Yeah, I know I’m doing things out of order and I’m missing an “O” post, but I have the “P” post ready and don’t want to wait to post it until I come up with a suitable “O” post. Sorry!
As alluded to earlier, I plied my first yarn* this evening.
First, here’s a shot of the singles. Again, this is superwash merino lambswool in “steel”. The singles were a little rough in spots, but it was mostly pretty consistent. The weight varies from laceweight to near fingering weight throughout the skein, but I was hoping plying it would even most of that out.
I didn’t take any pictures as I wound the “bracelet” for Andean plying, mostly to spare anyone what could be interpretted as an obscene gesture. *smile* I wound it up on my hand, but by the time I was finished, there was no way it was going to slip over my wrist. I ended up just sliding it off my hand and it held together well enough that I just spun from it as if it were a center pull ball. It worked pretty well, though I did run into one rather large tangle that took a bit to work through.
As an aside, a full drop spindle’s worth seemed an awful lot to try to wind around my hand. As I neared the end of the winding, I was afraid I was going to start losing loops off my thumb or the end of my middle finger. I think for smaller amounts, winding around the hand will work okay for me, but I’m going to try Rosemary‘s paperback-and-popsicle-stick trick next time (isn’t her red yarn beautiful?!).
The hardest part was that I couldn’t remember which way I “normally” spin the spindle. I’m pretty sure I spun the singles clockwise, so I plied the yarn counter-clockwise and since by the time I reached the end of the “bracelet” the yarn was more or less naturally plying in the same direction, I’m guessing that was correct. But it’s something I’m going to have to remember to make note of until I learn to tell just by looking at the singles themselves.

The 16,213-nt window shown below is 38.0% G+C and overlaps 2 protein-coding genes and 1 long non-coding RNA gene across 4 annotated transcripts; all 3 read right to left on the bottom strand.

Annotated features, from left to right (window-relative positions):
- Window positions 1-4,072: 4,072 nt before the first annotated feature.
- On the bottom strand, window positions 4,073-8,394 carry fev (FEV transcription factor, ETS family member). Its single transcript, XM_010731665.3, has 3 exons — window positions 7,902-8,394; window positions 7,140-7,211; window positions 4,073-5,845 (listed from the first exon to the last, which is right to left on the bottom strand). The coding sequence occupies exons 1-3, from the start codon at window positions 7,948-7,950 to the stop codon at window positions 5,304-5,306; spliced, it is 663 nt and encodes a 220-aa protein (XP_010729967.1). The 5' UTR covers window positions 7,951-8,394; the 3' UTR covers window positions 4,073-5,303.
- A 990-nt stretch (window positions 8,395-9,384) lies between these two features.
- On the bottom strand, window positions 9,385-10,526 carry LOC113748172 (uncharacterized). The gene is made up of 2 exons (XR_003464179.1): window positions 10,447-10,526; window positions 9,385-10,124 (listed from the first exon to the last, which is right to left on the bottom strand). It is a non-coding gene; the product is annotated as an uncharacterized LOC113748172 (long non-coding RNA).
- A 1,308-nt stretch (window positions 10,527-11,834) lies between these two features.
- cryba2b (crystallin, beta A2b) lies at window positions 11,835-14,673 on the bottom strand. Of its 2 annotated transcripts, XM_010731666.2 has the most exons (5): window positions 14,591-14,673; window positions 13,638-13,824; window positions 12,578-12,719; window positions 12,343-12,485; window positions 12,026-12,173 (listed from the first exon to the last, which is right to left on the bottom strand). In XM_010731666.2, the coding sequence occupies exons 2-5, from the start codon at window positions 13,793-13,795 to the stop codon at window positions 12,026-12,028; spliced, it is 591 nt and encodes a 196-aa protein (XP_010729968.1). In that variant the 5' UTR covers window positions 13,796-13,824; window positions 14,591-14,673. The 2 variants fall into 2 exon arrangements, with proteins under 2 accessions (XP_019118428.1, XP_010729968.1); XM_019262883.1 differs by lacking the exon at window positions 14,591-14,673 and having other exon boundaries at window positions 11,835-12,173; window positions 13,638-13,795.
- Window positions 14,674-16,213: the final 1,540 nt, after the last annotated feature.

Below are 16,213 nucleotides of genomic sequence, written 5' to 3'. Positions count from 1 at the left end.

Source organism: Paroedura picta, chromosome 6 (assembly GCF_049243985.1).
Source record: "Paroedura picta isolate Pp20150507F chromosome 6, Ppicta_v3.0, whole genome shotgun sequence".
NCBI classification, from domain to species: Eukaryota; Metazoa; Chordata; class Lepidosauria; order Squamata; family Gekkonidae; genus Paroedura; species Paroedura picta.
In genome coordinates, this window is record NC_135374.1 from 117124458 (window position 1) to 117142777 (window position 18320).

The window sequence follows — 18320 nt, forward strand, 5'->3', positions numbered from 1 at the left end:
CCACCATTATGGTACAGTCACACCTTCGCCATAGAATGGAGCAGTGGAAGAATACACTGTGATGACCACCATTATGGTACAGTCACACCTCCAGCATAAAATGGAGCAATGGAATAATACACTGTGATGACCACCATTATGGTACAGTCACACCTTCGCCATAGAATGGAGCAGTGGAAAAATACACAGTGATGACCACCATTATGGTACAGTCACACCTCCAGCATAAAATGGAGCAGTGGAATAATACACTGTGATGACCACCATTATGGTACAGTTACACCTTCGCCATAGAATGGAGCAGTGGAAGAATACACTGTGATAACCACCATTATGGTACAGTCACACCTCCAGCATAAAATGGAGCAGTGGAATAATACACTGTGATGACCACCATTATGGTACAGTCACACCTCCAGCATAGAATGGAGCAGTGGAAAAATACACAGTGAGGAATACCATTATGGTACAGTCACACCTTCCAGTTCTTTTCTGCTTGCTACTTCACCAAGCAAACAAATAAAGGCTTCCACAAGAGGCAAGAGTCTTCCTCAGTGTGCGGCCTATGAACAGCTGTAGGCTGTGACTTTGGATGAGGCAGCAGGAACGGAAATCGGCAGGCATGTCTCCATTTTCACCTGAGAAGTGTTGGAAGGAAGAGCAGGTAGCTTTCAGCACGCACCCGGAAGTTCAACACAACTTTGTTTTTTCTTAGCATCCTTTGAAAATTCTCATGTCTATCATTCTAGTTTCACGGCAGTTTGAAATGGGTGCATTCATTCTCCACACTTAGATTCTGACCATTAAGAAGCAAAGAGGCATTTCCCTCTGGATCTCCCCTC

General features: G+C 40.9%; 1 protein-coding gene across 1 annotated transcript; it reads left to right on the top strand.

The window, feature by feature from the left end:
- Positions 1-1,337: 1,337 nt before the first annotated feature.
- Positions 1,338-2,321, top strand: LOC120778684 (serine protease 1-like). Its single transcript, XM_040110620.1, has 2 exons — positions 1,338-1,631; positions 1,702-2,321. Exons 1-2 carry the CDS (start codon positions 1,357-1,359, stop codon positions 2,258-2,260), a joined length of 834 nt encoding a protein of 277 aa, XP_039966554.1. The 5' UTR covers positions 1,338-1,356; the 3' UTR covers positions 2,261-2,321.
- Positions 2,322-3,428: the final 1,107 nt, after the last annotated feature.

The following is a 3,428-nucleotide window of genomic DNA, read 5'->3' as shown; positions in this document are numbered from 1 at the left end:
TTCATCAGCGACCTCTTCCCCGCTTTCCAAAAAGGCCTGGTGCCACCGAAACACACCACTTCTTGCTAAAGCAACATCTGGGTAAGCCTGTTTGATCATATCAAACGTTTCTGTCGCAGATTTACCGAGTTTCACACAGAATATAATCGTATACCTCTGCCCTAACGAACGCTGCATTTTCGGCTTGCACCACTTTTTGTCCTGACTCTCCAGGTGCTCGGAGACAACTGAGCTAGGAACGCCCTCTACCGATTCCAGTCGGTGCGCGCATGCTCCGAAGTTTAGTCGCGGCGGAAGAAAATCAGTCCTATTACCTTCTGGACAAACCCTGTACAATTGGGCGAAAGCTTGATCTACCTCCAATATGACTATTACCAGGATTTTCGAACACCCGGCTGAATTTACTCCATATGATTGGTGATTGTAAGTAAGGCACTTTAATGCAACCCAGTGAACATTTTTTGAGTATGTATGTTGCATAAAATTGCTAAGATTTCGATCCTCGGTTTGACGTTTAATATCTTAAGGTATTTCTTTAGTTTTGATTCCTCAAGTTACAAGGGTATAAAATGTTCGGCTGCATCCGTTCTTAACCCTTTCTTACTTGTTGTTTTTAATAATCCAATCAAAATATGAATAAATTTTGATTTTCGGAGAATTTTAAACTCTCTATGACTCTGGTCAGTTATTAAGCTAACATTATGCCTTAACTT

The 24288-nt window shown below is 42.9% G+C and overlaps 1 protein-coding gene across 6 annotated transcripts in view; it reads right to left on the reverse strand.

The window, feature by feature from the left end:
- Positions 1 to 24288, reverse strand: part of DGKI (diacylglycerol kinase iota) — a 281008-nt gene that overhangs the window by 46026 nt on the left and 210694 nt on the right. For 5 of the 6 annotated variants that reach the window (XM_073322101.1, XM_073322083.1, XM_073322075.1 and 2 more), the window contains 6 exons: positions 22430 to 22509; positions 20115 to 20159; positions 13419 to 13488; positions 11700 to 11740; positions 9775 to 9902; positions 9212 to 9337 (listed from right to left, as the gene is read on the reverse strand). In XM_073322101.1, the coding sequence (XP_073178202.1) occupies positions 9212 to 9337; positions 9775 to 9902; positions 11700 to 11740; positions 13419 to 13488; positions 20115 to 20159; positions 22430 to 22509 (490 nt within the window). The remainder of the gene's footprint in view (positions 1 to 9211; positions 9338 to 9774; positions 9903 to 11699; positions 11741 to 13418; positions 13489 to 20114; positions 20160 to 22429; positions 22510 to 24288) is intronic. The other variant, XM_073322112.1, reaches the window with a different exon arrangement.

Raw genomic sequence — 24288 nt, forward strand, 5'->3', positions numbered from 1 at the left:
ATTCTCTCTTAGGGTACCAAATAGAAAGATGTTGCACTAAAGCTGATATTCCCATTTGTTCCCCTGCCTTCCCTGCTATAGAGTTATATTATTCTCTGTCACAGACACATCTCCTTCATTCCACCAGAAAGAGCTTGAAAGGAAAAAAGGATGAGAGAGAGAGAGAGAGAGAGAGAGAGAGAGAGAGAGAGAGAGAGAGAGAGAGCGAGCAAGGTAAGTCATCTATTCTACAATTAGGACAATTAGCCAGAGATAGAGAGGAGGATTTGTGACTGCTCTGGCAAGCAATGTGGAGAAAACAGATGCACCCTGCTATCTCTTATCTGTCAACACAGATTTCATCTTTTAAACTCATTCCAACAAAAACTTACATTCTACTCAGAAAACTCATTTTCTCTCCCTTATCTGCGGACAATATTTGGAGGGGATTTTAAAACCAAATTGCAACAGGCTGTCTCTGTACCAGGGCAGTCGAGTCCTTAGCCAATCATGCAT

Because of the tangle it took me a little longer than I wanted to wind the “bracelet” and ply the yarn – pr’bly about 3 to 3.5 hours total (we watched one DVD of Aeon Flux and one episode of Carnivale, which I think works out to just over 3 hours). Not the most time efficient, I’m sure, but not too bad for my first time plying!
I feel like I might have overspun the plies, but I’ve been warned that when plying if you don’t spin it enough it will fall apart. I’ve also been warned that plied yarn grows when you wash it, so what might look like overspun yarn turns out to be just fine.
You can also see in this picture the vendor information and the rest of the roving I have yet to spin. I really can’t recommend Ursula’s Alcove enough – she’s a very knowledgeable spinner and terribly friendly and helpful, especially for folks just learning. Nor can I complain *at all* about the price for this roving (especially after some of my more recent purchases!).
There’s still some residual twist in the yarn – not sure if it’s from overspun singles or overspun plies – so I wound it off onto my little niddy noddy and will steam it to set the twist in the next day or two.
In the end, I’m happy with the plied yarn. It’s slightly thicker than I’d been aiming for, but still well within sock knitting weight. It’s much softer than I thought it would end up, too, which is good. I’ll pr’bly run some reinforcement yarn in the heel when I knit them, or drop down a needle size to do the heel flap so it’s a more dense fabric, but otherwise, it should make lovely socks.
And since I steam set the twist on the most recent skein of Shetland singles so I could use my niddy noddy, here’s a shot of those, too:
Still haven’t figured out what to make with the Shetland – I have quite a bit of it, but as it’s really my first handspun, I’ve found I’ve been terribly picky about what I consider suitable for it.
* Or at least, my first successfully plied yarn!